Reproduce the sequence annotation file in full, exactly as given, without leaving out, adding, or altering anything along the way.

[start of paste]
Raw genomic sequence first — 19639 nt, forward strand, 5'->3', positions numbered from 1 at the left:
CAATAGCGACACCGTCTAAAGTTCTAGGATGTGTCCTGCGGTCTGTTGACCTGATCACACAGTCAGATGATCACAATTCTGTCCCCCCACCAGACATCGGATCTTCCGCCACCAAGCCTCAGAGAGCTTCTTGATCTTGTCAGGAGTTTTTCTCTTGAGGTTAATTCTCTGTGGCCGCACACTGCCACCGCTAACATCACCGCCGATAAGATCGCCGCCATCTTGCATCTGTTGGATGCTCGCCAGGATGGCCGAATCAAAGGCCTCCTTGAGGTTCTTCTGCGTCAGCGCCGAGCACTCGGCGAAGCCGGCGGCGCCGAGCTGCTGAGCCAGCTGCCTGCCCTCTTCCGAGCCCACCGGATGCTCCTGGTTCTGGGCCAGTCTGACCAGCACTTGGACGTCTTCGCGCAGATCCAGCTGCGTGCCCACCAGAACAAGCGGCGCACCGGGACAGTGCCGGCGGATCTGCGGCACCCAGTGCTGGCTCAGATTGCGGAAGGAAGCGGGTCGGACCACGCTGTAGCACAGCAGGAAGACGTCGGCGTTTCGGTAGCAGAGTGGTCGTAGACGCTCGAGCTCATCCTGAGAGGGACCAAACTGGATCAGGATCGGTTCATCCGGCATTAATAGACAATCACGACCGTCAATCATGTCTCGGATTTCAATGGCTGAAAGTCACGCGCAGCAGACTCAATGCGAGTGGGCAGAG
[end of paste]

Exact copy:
Raw genomic sequence first — 19639 nt, forward strand, 5'->3', positions numbered from 1 at the left:
CAATAGCGACACCGTCTAAAGTTCTAGGATGTGTCCTGCGGTCTGTTGACCTGATCACACAGTCAGATGATCACAATTCTGTCCCCCCACCAGACATCGGATCTTCCGCCACCAAGCCTCAGAGAGCTTCTTGATCTTGTCAGGAGTTTTTCTCTTGAGGTTAATTCTCTGTGGCCGCACACTGCCACCGCTAACATCACCGCCGATAAGATCGCCGCCATCTTGCATCTGTTGGATGCTCGCCAGGATGGCCGAATCAAAGGCCTCCTTGAGGTTCTTCTGCGTCAGCGCCGAGCACTCGGCGAAGCCGGCGGCGCCGAGCTGCTGAGCCAGCTGCCTGCCCTCTTCCGAGCCCACCGGATGCTCCTGGTTCTGGGCCAGTCTGACCAGCACTTGGACGTCTTCGCGCAGATCCAGCTGCGTGCCCACCAGAACAAGCGGCGCACCGGGACAGTGCCGGCGGATCTGCGGCACCCAGTGCTGGCTCAGATTGCGGAAGGAAGCGGGTCGGACCACGCTGTAGCACAGCAGGAAGACGTCGGCGTTTCGGTAGCAGAGTGGTCGTAGACGCTCGAGCTCATCCTGAGAGGGACCAAACTGGATCAGGATCGGTTCATCCGGCATTAATAGACAATCACGACCGTCAATCATGTCTCGGATTTCAATGGCTGAAAGTCACGCGCAGCAGACTCAATGCGAGTGGGCAGAG